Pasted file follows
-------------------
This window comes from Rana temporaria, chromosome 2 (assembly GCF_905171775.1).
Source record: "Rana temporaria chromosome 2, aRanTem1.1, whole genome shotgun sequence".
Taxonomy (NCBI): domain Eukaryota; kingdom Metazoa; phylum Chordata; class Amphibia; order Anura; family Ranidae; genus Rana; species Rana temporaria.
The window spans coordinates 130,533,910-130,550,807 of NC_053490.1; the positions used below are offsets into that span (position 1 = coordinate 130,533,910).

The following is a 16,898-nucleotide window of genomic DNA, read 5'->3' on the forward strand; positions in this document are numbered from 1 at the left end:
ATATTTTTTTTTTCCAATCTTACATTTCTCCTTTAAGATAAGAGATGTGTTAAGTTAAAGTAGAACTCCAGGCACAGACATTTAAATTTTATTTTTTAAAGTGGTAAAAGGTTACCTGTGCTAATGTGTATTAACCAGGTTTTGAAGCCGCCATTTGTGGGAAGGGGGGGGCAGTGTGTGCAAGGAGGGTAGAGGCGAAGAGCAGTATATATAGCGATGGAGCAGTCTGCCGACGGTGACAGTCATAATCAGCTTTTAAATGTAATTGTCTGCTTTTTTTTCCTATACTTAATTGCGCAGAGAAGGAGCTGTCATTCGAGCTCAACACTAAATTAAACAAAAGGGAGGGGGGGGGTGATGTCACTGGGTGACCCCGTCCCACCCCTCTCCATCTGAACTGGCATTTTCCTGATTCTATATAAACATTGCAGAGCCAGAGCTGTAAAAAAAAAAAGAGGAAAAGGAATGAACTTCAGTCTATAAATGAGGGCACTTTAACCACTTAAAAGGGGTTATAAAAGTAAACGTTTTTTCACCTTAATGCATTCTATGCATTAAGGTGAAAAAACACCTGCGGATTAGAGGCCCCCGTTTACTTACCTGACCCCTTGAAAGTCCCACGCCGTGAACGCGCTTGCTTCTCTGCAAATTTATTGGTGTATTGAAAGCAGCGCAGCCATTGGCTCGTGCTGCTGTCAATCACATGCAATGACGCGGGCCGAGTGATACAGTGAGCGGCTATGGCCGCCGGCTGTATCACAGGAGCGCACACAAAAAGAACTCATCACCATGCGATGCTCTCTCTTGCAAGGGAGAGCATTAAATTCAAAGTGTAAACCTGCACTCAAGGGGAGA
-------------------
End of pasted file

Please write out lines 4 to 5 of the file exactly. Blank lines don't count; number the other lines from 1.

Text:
The window spans coordinates 130,533,910-130,550,807 of NC_053490.1; the positions used below are offsets into that span (position 1 = coordinate 130,533,910).

The following is a 16,898-nucleotide window of genomic DNA, read 5'->3' on the forward strand; positions in this document are numbered from 1 at the left end: